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Claiming God’s Promises Today: Classic and Modern Word of Faith Views Compared and Contrasted, by Paul King

Believers as Little Gods

There are similarities to the Eastern Orthodox theology of “theosis,” or deification of believers, and the contemporary faith concept of believers as “little gods.” Church father Athanasius declared, “He was God, and then became man, and that to deify us.”14 Some translate it, “God became man that man might become God” or “The divine became human that humans might become divine.” He further asserted that God “made Moses God of Pharaoh.”15 Luther taught, “by faith we become gods and partakers of the divine nature and name.”16 These statements seem to support contemporary faith teaching.

However, neither Athanasius or Luther would take the concept as far. For instance, Athanasius writes further, that these human sons of God or gods “were adopted and deified through the Word, and the Son Himself is the Word,” and that “He Himself only is very Son, and He alone is very God from the very God, not receiving these prerogatives as a reward for His virtue, nor being another beside them, but being all these by nature and according to essence.”17 Thus, human believers cannot be “Gods” in the same way or to the same extent at Jesus Christ. Luther, as well, emphasized that believers are servants as well as gods, an emphasis often missing in contemporary “little gods” teaching.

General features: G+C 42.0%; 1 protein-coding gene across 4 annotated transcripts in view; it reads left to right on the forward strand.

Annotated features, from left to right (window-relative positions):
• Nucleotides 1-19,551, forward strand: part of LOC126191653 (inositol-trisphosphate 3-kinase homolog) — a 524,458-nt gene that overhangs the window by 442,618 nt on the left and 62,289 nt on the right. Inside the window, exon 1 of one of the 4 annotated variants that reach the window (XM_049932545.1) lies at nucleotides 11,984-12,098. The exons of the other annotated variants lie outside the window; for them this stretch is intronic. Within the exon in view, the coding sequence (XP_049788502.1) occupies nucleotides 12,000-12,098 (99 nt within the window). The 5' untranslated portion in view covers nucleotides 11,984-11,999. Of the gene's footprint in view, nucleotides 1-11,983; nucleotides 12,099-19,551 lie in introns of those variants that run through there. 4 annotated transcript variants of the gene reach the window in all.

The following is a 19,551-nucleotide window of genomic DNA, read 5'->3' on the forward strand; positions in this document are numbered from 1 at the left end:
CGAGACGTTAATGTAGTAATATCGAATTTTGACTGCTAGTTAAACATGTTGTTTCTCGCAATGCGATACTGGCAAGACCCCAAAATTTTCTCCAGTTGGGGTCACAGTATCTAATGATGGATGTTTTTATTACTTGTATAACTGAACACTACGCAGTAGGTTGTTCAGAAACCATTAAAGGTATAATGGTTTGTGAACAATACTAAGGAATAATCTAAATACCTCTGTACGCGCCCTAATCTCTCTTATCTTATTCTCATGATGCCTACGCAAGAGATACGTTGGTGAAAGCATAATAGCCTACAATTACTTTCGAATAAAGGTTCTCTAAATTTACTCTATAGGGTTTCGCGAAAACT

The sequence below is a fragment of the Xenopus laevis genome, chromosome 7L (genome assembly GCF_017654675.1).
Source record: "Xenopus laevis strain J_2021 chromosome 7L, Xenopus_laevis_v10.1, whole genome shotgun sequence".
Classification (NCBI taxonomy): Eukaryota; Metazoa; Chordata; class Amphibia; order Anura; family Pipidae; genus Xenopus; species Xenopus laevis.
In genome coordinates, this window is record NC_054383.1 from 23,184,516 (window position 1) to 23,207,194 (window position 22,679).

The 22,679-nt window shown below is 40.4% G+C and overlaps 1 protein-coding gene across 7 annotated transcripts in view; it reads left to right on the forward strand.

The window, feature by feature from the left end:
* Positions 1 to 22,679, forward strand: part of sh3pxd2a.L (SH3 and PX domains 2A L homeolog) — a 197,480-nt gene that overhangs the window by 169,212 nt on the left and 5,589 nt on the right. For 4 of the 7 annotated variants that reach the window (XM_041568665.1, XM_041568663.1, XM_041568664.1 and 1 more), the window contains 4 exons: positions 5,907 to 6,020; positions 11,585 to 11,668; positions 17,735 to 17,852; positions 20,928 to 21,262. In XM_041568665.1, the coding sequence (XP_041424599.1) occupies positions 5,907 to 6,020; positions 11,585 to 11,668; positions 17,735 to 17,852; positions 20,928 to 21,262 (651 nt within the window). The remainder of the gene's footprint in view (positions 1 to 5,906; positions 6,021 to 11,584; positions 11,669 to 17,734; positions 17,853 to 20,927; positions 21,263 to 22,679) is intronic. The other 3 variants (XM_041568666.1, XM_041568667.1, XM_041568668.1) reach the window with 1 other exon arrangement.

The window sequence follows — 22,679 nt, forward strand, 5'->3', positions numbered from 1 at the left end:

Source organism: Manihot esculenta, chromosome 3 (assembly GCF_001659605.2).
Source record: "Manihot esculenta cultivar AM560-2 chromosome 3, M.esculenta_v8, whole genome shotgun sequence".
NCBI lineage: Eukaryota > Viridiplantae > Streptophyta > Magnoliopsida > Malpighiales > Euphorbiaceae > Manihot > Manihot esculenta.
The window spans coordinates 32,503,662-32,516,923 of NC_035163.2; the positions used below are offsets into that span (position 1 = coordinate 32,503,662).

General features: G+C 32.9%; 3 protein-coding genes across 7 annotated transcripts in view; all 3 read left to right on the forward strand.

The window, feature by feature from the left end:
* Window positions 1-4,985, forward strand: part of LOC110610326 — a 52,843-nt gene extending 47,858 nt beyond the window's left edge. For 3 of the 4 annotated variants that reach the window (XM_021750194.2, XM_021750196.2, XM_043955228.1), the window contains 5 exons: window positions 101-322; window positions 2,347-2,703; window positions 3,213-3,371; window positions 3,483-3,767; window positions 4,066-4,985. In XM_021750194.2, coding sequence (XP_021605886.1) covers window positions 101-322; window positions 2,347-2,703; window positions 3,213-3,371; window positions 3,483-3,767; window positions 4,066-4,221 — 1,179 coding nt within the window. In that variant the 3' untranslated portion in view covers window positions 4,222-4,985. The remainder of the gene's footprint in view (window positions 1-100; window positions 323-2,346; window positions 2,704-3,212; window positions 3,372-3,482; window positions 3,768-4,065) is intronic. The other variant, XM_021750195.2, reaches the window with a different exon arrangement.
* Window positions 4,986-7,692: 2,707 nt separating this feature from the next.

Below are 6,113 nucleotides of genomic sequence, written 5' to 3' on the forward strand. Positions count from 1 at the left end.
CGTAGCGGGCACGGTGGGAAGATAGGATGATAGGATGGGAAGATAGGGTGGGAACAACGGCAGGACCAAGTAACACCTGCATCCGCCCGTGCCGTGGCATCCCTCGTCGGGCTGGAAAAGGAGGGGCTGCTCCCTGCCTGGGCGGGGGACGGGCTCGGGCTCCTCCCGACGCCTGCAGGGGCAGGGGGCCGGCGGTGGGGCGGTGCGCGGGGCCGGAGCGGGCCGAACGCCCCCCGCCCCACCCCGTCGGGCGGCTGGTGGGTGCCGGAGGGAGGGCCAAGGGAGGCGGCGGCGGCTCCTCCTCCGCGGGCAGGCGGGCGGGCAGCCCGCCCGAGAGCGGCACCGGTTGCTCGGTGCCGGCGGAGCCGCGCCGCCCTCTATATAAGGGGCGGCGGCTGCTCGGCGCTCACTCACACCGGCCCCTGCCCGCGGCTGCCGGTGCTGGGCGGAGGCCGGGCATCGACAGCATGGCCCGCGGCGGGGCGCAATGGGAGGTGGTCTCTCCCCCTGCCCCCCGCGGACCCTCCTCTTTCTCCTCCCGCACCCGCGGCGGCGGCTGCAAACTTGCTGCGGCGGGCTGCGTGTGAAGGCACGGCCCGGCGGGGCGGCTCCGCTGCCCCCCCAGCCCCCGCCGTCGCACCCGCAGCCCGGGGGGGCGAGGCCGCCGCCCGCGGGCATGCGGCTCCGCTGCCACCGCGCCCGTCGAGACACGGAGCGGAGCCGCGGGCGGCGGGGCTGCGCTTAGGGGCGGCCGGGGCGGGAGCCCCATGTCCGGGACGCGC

Further, although the classic faith leaders’ emphasis and terminology on believers partaking of the divine nature could engender controversy or misunderstanding, they would balk at the contemporary faith “little gods” interpretation. Simpson taught that “every true Christian is a reincarnation of Christ,” which may sound like the “little gods” concept, but by that he meant that the believer is the representation of Christ to model the love and ministry of Christ.18

Likewise, Chambers referred to his spiritual mentor as “a re-incarnation of Jesus Christ by His Spirit.”19 Interpreting Paul’s image of believers in 2 Corinthians 3:2, he commented, “an ‘epistle of Christ’ means a reincarnation of Jesus.”20 Yet Chambers also cautioned about “an amateur providence attitude” in which a believer becomes, “as it were, god almighty,” thinking, “I am not likely to go wrong, but you are.”21 He especially warned, “The disposition of sin is not immorality or wrongdoing, but the disposition of self-realization—I am my own god.”22